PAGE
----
MEASUREMENT OF BTEX POLLUTION

Abstract :

The environmental fate, global warming effect and human health risk from mono aromatic Volatile Organic Compounds (VOCs) are of major concerns among many consequences of their anthropogenic emission. Present study aims to standardize the methodology for the measurement of BTEX ( i.e. Benzene, Toluene, Ethyl Benzene and Xylene), collected from the major sources using active sampling onto solid sorbent tube . Sampling was done by drawing a specified volume of air using a low volume pump through an Anasorb CSC (coconut shell charcoal, 150 mg) with low air flow rate (0.1-0.2 litre per minute). Samples were chemically desorbed by carbon disulphide and analyzed using gas chromatography-mass spectrometry. Measurement of concentration of the samples was done using  five point external standard calibration curve of BTEX in carbon disulphide (CS2). 

Introduction :

BTEX refers to  a group of  VOC namely, benzene, toluene, ethylbenzene and xylene. The major uses of BTEX are  in the manufacture of  various chemicals, rubber and plastics, in solvents, and in paints and lacquers as solvents . The main sources of BTEX into the environment are the petroleum and chemical industries and other combustion processes . The main anthropogenic sources of BTEX is through emissions from motor vehicles and aircraft and cigarette smoke. BTEX  are also released when natural materials are burned.

BTEX compounds released in the air, bound by their volatile nature, are mostly dispersed in the atmosphere. Although some fractions are distributed to water- bodies, soils and sediments. They react with other air pollutants towards formation of secondary air pollutant  and are involved in the formation of photochemical smog. In presence of oxides of nitrogen and sunlight, BTEX  contribute to form   ground level ozone which can damage crops, building materials, ecosystem and affect human health.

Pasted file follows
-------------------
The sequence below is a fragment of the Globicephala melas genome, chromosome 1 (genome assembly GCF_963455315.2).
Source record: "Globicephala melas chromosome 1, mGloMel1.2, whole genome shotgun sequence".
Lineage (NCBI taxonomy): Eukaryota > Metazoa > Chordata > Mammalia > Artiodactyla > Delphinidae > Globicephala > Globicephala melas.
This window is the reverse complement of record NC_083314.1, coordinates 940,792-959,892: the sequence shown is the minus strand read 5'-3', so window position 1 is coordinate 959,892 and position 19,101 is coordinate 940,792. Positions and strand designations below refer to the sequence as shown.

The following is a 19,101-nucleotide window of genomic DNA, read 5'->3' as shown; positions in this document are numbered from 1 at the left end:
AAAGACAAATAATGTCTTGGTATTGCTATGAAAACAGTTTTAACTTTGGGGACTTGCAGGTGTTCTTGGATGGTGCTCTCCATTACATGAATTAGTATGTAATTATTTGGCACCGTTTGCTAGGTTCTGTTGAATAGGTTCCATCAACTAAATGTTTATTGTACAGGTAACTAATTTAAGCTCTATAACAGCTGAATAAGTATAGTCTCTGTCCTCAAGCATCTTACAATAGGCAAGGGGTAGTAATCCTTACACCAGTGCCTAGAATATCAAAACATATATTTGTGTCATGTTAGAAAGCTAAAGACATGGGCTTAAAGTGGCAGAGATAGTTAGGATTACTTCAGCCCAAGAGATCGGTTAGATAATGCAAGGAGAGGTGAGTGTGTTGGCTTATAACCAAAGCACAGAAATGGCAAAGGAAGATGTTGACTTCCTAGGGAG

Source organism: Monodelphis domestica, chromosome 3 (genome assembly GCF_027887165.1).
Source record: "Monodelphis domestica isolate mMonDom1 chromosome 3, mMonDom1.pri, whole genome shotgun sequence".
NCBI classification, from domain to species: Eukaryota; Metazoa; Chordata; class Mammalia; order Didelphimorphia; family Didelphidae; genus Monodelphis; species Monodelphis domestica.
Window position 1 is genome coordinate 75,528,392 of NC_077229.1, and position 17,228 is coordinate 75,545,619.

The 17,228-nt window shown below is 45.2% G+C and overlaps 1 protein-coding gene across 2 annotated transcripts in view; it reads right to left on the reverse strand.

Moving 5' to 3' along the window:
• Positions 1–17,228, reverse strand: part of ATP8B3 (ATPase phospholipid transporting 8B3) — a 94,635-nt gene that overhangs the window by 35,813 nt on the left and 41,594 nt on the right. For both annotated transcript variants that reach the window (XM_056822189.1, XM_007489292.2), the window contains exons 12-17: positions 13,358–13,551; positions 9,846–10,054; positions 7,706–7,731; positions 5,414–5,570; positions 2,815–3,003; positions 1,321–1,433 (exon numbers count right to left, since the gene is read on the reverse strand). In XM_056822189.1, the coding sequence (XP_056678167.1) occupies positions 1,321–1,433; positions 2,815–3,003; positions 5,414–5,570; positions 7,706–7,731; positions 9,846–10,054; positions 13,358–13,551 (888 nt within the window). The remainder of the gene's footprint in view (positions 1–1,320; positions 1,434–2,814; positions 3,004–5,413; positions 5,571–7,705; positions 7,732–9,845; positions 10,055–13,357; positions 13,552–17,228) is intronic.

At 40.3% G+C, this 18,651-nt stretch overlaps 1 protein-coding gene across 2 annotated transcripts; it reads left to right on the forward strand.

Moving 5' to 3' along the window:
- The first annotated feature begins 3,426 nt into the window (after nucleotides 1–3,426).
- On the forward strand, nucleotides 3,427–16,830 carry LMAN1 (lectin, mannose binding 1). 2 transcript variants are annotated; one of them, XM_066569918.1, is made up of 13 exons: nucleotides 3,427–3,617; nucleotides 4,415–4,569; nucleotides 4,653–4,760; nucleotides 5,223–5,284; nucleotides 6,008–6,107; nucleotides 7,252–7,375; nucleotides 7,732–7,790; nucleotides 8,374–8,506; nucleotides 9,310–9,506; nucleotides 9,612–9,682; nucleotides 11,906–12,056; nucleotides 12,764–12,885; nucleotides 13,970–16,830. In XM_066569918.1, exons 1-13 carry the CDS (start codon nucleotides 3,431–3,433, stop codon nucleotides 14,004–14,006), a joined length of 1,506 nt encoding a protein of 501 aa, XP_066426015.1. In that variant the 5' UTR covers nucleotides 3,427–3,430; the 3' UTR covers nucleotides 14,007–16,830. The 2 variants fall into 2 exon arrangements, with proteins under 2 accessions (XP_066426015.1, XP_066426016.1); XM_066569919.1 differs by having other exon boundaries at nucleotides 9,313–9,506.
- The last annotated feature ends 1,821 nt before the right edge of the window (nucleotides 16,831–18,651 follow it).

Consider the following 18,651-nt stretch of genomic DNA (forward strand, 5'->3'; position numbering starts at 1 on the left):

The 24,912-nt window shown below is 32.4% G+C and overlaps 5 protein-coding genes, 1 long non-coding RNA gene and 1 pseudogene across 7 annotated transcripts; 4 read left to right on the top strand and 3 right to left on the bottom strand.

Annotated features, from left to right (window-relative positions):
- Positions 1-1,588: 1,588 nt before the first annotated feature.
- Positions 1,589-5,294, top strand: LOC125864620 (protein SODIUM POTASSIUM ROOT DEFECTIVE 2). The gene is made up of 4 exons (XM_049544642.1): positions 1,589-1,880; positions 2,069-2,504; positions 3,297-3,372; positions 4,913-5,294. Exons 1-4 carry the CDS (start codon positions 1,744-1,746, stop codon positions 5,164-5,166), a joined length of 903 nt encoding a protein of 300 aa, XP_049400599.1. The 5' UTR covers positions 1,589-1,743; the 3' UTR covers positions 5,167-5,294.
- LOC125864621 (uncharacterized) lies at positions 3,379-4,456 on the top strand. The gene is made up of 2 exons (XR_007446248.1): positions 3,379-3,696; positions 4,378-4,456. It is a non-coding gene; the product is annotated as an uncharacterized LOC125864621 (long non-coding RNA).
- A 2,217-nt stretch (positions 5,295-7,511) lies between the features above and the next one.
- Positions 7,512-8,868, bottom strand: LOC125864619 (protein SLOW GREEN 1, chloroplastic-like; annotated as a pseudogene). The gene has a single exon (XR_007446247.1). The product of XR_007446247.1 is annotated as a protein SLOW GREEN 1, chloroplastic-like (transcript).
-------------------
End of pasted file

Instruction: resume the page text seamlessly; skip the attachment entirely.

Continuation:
BTEX has considerable health impact potential. Benzene is a known carcinogen (classified as  Group-A by International Agency Research on Cancer) whereas ethyl benzene is known as a probable human carcinogen (classified as Group-B1 by IARC). Apart from their carcinogenic effect long term exposure  to higher concentrations have other health effect such as  – damaging the liver, kidneys, central nervous system and eyes.

The present study tries to standardize the methodology for the measurement of the above VOCs  using personnel sampler onto solid sorbent tubes and few samples had been collected from potential sources and analyzed to establish the method. 

Experimental Detail :

Material & Equipment:

1)      Anasorb CSC (coconut shell charcoal, 150 mg) absorption tube  (SKC Inc., USA)

2)      A portable low flow and constant volume air sampler (SKC Inc., USA)

3)      Carbon Di Sulphide (IR grade, Spectrochem)

4)      Chromatographic grade standard Benzene, Toluene, Ethyl Benzene (Merck) &  Standard m-Xylene, p-xylene and o-xylene (Sigma-Aldrich)

5)      Gas Chromatogram-Mass Spectrometry of Varian, GC- model CP 3800 equipped with mass spectrometer– model Saturn 2200

6)      Capillary Column- VF -5 ms, 30 m X 0.25 mm X 0.25 µm film thickness (Varian).

Sampling :

The method used for the sampling was NIOSH 1501. Air samples were drawn through the sorbent tubes using SKC low flow portable air sampler. The sampling flow rate ranged 0.1-0.2 litre per min and sampling duration 100-150 min.

Transportation & Storage of Sample: